Saturday, December 06, 2008

Ideas for how the coalition should use the internet to its advantage.

[From here originally.]

I think we need less partisan suggestions around here; much of what I read is useful for the Liberal Party, but not for the potential coalition government. E.g., the suggestion that the Liberals and NDP unite. There are so many things wrong with that suggestion, but the worst is that it overlooks the fact that we wouldn't need a "united left" party in a PR voting system.

Still, focusing on online resources:

(1) A blog aggregator for coalition-supporting blogs, a la the Progressive Bloggers or the Blogging Dippers.

(2) Coordinated online messaging, using YouTube to release short informational videos (not just commercials). The Obama team used YouTube to great effect in this regard. That would require the Liberal Party have a better video operation than some guy and a broken camcorder. (Not entirely a cheap shot, as it seriously detracted from what Dion was saying). The point would be to, in an effective and persuasive manner, present political arguments that people can trade around online.

(3) Blogging. How many MPs do what Garth Turner did and conduct a full-blown, free-for-all blog, for anyone to come to and speak their mind to an MP? I can't think of any. But it was a good idea. Y'all are supposed to be accountable to us, but the only means we have of communicating with you online is Facebook wallposts and email. Pretty primitive, and pretty hierarchical.

(4) (or something pithier). Like

(5) Microdonations. Canadian financing laws may be getting in the way here, but part of Obama's strength online was his ability to get millions in small-dollar donations from millions of people. And that was coordinated through his website.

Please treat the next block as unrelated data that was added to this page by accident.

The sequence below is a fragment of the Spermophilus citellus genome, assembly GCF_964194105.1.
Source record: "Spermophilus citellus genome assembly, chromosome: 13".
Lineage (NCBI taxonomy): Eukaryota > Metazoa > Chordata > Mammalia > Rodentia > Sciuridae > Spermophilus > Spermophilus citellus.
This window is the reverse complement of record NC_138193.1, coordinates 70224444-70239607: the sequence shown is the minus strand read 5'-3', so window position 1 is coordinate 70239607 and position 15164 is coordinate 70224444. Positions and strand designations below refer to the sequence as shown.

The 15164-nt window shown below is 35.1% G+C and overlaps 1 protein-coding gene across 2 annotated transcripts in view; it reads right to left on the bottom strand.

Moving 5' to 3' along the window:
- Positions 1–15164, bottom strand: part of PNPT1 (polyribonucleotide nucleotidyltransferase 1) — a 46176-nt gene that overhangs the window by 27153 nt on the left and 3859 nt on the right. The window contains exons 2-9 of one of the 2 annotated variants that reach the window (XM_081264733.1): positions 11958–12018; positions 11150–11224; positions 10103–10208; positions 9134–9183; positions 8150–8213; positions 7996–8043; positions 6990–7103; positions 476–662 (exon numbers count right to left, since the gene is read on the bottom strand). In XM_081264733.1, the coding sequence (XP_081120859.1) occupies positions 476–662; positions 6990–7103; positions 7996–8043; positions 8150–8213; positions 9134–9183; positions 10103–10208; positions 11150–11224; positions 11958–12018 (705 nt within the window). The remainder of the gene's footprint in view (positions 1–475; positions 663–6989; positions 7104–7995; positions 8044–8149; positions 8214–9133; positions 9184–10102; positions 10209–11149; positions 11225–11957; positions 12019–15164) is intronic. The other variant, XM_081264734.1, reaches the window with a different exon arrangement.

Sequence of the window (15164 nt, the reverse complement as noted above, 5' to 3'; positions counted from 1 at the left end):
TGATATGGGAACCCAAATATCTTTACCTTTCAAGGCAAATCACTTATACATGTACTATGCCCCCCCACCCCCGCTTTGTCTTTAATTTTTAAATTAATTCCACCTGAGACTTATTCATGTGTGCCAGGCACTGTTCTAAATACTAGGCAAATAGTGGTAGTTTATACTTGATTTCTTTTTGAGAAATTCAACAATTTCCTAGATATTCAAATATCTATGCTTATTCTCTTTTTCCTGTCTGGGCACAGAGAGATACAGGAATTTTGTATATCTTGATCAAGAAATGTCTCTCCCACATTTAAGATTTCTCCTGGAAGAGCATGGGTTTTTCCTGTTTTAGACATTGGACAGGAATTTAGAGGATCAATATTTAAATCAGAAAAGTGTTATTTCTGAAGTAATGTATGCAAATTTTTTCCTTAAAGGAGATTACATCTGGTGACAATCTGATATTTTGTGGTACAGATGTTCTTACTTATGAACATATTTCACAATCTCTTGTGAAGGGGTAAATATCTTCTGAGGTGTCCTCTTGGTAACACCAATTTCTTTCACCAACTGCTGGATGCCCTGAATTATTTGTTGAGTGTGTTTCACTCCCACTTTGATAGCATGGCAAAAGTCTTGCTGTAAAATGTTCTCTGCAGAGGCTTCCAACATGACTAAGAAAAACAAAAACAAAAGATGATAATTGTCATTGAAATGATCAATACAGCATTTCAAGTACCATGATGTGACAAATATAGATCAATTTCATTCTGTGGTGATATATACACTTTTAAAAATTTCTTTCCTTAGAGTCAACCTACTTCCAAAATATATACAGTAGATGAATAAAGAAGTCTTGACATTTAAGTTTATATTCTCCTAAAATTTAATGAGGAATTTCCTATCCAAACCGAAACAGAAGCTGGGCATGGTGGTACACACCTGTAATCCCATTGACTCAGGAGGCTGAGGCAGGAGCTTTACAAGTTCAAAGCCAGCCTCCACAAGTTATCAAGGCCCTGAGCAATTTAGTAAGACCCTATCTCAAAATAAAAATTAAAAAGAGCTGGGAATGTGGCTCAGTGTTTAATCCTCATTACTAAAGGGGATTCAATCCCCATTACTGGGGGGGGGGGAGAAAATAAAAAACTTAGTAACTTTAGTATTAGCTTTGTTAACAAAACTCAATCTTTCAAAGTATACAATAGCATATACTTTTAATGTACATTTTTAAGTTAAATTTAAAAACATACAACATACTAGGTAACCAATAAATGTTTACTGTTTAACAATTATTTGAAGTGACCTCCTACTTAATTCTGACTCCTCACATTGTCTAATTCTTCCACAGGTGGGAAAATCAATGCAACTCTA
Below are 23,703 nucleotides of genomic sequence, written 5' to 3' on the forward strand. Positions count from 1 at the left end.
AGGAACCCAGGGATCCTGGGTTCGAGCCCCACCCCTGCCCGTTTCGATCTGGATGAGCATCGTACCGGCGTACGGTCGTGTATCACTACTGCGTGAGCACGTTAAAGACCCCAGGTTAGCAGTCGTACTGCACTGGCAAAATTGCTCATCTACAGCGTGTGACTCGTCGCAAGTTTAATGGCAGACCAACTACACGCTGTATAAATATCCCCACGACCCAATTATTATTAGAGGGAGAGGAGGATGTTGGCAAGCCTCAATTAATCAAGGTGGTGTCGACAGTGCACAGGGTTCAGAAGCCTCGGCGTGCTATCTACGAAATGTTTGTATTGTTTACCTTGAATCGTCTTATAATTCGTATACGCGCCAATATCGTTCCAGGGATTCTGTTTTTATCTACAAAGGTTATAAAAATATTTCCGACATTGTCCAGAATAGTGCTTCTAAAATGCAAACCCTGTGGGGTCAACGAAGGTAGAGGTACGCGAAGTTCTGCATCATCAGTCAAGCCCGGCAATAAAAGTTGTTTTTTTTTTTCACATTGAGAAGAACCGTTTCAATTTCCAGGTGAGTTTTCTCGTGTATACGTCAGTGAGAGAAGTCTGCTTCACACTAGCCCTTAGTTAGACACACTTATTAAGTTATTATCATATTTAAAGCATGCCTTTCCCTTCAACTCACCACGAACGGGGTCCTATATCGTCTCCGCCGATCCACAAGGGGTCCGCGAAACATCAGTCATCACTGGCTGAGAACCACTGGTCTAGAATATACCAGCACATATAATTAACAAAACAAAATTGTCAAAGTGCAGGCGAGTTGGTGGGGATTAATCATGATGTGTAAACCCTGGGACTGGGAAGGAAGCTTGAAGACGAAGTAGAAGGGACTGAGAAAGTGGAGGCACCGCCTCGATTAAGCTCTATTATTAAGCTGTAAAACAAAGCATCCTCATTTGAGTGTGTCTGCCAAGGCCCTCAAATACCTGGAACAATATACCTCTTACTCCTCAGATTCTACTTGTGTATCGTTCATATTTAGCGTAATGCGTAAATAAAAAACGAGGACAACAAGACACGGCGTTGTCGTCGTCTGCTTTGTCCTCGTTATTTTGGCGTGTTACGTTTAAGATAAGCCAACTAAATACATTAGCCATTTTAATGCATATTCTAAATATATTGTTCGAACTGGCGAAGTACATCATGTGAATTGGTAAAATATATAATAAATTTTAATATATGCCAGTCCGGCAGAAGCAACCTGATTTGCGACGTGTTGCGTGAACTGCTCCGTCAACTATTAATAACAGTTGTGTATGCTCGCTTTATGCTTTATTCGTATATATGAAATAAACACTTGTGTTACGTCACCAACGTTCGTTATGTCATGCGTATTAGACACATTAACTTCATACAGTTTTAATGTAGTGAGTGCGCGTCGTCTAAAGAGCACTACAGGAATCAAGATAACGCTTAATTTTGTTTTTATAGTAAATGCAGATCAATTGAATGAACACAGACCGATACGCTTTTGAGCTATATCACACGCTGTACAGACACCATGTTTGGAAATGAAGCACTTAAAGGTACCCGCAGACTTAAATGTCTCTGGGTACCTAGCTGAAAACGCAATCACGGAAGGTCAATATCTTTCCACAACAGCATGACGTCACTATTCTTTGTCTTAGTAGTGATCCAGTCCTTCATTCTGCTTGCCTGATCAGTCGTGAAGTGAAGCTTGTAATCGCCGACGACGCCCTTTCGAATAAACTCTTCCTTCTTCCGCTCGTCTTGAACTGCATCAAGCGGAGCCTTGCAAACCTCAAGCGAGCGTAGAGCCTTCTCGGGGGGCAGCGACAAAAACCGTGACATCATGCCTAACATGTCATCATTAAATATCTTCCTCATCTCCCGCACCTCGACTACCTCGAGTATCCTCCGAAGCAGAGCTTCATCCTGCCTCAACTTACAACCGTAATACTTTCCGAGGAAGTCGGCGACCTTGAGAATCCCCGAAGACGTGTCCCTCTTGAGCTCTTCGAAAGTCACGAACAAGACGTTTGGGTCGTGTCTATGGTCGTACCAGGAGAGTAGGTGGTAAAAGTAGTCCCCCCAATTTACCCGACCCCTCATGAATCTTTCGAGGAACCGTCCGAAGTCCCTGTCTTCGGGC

(6) Text messaging announcements. Why are we relying on email and Facebook as the only means to announce important events? Text messaging is far more effective: everyone has a cellphone with texting capacity these days. It would give the ability to reach thousands in a matter of seconds.

(7) A database. No, a good database. Again, I pick on Obama as an example: one of his strengths was the database of information his team collected on volunteers and campaign staff, allowing them to determine instantly who was available to perform basic tasks such as calling supporters, driving people to polling stations and rallies, etc. It also included such important details as where these volunteers and staff lived (so they could be assigned to work with people close by) and how much time they could devote. His website was also set up to allow people to volunteer themselves, for any useful tasks, for any length of time. In that regard, no one should have to invent tasks for themselves. Campaigns and political organizations of all stripes know what tasks need to be accomplished. So, let the potential pool of volunteers know.

(8) I still don't see the purpose of Twitter. Sorry!


Constant Vigilance said...

Great ideas. Here are my contributions to the discussion.

Davey Crocket said...

Good suggestions.